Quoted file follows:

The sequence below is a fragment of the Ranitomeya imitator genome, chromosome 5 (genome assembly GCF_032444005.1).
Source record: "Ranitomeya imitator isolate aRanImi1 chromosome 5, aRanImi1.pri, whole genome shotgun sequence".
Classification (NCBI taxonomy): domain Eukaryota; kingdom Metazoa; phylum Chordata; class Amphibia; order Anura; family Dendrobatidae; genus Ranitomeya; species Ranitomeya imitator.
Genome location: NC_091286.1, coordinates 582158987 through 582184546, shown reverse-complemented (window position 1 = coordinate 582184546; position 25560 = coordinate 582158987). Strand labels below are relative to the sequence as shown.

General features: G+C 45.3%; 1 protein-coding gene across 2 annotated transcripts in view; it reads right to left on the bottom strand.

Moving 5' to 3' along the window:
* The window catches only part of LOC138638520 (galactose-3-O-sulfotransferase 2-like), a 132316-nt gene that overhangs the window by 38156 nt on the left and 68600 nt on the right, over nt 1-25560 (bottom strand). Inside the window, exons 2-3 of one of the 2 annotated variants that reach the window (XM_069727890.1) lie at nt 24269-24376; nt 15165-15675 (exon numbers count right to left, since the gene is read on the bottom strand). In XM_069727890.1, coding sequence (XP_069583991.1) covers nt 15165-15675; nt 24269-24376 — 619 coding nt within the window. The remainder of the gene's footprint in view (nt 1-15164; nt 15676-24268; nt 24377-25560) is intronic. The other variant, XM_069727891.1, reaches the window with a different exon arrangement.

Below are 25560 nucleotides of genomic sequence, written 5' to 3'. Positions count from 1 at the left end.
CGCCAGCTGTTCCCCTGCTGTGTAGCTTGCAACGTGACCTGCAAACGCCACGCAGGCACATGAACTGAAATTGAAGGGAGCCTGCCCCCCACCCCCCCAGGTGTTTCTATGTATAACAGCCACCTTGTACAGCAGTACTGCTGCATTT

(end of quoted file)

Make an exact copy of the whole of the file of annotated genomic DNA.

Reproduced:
The sequence below is a fragment of the Ranitomeya imitator genome, chromosome 5 (genome assembly GCF_032444005.1).
Source record: "Ranitomeya imitator isolate aRanImi1 chromosome 5, aRanImi1.pri, whole genome shotgun sequence".
Classification (NCBI taxonomy): domain Eukaryota; kingdom Metazoa; phylum Chordata; class Amphibia; order Anura; family Dendrobatidae; genus Ranitomeya; species Ranitomeya imitator.
Genome location: NC_091286.1, coordinates 582158987 through 582184546, shown reverse-complemented (window position 1 = coordinate 582184546; position 25560 = coordinate 582158987). Strand labels below are relative to the sequence as shown.

General features: G+C 45.3%; 1 protein-coding gene across 2 annotated transcripts in view; it reads right to left on the bottom strand.

Moving 5' to 3' along the window:
* The window catches only part of LOC138638520 (galactose-3-O-sulfotransferase 2-like), a 132316-nt gene that overhangs the window by 38156 nt on the left and 68600 nt on the right, over nt 1-25560 (bottom strand). Inside the window, exons 2-3 of one of the 2 annotated variants that reach the window (XM_069727890.1) lie at nt 24269-24376; nt 15165-15675 (exon numbers count right to left, since the gene is read on the bottom strand). In XM_069727890.1, coding sequence (XP_069583991.1) covers nt 15165-15675; nt 24269-24376 — 619 coding nt within the window. The remainder of the gene's footprint in view (nt 1-15164; nt 15676-24268; nt 24377-25560) is intronic. The other variant, XM_069727891.1, reaches the window with a different exon arrangement.

Below are 25560 nucleotides of genomic sequence, written 5' to 3'. Positions count from 1 at the left end.
CGCCAGCTGTTCCCCTGCTGTGTAGCTTGCAACGTGACCTGCAAACGCCACGCAGGCACATGAACTGAAATTGAAGGGAGCCTGCCCCCCACCCCCCCAGGTGTTTCTATGTATAACAGCCACCTTGTACAGCAGTACTGCTGCATTT